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Database: MySQL

Table: Teams

TeamID    INT
TeamName  VARCHAR(20)

Table: People

PeopleID   INT
FirstNameID INT
LastNameID  INT

Table: TeamMembers

PeopleID  INT

Table Example: Teams

TeamID       TeamName
1            Team Xstream
2            Team INsanity

Table Example: People

PeopleID   FirstNameID   LastNameID
1          1351          453
2          5463          763
3          976           8762
4          87            784
5          187           465
6          761           566
7          376           2134

Table Example: TeamMembers

TeamID       PeopleID
1            1
1            3
1            7
2            2
2            4
2            5
2            6

Desired Output:

TeamName       TeamMembers
Team Xstream   John Smith/Jane Doe/Daniel Davis
Team INsanity  Sally Sue/Tom Thomas/Jack Jones/Harry Henderson

There will not be a set number of TeamMembers per team, so it's not like I could have three subqueries because there will only be three team members. I've lightly looked online, but I always get the best and most thorough answers here. Any ideas or pointers, please let me know. I honestly have no idea where to begin here. Thanks.

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up vote 3 down vote accepted

I am guessing that the names of the people are actually stored somewhere considering you are just showing ID numbers as names. But you will want to use both CONCAT() and GROUP_CONCAT() for this result. The first step, will join all of the tables and use the CONCAT() function:

select t.teamname,
 concat(p.FirstNameId, ' ', p.LastNameId) teamMembers
from teams t
left join teammembers m
  on t.teamid = m.teamid
left join people p
  on m.peopleid = p.peopleid;

See SQL Fiddle with Demo, which will produce the result:

|  Team Xstream |    1351 453 |
|  Team Xstream |    976 8762 |
|  Team Xstream |    376 2134 |
| Team INsanity |    5463 763 |
| Team INsanity |      87 784 |
| Team INsanity |     187 465 |
| Team INsanity |     761 566 |

Once you have the data, then apply the GROUP_CONCAT() function and GROUP BY the teamname:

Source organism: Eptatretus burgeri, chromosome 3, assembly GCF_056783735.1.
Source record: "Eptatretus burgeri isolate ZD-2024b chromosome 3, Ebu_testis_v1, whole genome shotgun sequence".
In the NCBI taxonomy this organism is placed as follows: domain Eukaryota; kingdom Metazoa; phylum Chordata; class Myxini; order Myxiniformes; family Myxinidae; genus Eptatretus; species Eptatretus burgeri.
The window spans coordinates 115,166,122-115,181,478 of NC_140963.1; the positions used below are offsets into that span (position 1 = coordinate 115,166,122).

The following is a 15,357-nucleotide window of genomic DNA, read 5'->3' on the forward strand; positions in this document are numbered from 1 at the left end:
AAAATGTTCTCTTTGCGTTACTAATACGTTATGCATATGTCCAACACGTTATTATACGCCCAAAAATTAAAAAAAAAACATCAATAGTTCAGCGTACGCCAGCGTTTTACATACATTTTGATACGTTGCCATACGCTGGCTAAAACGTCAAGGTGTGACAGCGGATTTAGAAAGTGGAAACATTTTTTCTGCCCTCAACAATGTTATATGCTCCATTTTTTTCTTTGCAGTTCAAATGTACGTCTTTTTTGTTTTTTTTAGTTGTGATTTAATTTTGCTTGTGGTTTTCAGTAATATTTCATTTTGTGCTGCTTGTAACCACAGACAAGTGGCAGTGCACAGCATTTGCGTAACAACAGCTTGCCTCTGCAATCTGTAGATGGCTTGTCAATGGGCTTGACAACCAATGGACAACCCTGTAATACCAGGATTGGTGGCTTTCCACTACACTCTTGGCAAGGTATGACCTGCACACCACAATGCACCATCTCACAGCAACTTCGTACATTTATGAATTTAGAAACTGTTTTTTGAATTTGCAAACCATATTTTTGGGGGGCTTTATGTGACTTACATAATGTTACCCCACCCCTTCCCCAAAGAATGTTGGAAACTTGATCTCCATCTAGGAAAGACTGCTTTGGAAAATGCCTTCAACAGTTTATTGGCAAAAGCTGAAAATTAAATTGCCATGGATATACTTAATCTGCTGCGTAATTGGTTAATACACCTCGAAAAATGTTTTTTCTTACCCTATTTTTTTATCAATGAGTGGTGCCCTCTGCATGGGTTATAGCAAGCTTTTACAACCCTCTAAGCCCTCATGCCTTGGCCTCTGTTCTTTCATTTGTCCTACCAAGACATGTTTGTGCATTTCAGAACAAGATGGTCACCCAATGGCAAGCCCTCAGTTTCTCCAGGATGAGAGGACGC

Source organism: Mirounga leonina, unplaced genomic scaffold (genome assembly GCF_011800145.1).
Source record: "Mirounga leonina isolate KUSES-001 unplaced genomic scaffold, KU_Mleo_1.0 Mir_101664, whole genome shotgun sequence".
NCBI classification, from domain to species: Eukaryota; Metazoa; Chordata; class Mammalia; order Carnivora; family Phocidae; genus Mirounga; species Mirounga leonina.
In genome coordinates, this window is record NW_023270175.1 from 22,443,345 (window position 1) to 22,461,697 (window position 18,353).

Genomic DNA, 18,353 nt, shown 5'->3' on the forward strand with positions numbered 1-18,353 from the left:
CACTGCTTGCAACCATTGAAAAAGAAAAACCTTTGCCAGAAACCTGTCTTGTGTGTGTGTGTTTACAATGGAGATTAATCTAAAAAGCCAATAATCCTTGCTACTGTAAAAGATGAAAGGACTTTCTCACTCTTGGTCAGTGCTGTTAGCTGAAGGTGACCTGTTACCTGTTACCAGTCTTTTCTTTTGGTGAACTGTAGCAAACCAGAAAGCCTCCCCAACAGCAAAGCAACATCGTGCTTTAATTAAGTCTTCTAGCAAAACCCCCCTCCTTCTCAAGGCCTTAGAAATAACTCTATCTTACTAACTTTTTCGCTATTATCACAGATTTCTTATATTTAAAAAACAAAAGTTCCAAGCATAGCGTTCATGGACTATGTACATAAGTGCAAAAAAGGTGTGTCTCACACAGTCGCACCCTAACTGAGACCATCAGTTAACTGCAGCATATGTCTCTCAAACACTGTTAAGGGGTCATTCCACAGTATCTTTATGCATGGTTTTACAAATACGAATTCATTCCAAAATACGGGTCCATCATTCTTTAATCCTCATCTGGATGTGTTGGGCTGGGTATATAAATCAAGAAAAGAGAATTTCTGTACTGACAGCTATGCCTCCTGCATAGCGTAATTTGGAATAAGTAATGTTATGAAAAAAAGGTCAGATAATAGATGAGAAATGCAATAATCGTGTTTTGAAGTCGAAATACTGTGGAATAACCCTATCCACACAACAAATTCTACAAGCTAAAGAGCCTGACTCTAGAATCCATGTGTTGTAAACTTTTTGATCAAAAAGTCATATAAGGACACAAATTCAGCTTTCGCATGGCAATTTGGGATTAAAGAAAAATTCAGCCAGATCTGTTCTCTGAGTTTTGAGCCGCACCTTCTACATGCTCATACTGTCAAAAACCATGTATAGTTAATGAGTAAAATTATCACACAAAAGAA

select t.teamname,
  group_concat(concat(p.FirstNameId, ' ', p.LastNameId) SEPARATOR '/') teamMembers
from teams t
left join teammembers m
  on t.teamid = m.teamid
left join people p
  on m.peopleid = p.peopleid
group by t.teamname;

See SQL Fiddle with Demo


|      TEAMNAME |                     TEAMMEMBERS |
| Team INsanity | 761 566/87 784/187 465/5463 763 |
|  Team Xstream |      976 8762/376 2134/1351 453 |
share|improve this answer
Wow, that was fast. Yes, you are correct that the people names are stored in another table. I may be trying to rationalize my database too much by doing so, but since there will be millions of records, I thought this might be best. It seems the Group_Concat will work. Thanks. – XstreamINsanity Nov 6 '12 at 22:04
@XstreamINsanity I am not sure the benefit you will have by storing the first/last name in a separate table. You will just have to perform additional joins, I suggest rethinking that design. – bluefeet Nov 6 '12 at 22:05
Well in reality it's actually going to be a database for sports cards. There are many players that have names (first or last) that are the same. And example would be 'Anthony' or 'James', etc. So when creating the players table, instead of typing their names in, I wanted to use IDs from another table. There may be only minimal gain from it, but I'm willing to go with it for now. – XstreamINsanity Nov 6 '12 at 22:13
@XstreamINsanity Got it, well whatever will work for your situation. Glad the query works for you. – bluefeet Nov 6 '12 at 22:16

You didn't provide information on the table where names are actually stored, but what you are looking for is GROUP_CONCAT function. This is how you would use it to show the first and last name id's. I will leave it to you to join the name table and replace the name id fields in the query with the actual name fields.

SELECT t.TeamName, GROUP_CONCAT(CONCAT(p.FirstNameID, ' ', p.LastNameID))
FROM Teams as t
INNER JOIN TeamMembers as tm on t.TeamID = tm.TeamID
INNER JOIN People as p on tm.PeopleID = p.PeopleID
GROUP BY t.TeamName

By the way, normalizing the names out into their own table and using nameID seems like probably a good example of over normalization. Why not just have name values in People table? This will save you adding a fourth table to your query (and possibly fifth table if first and last names are in different tables).

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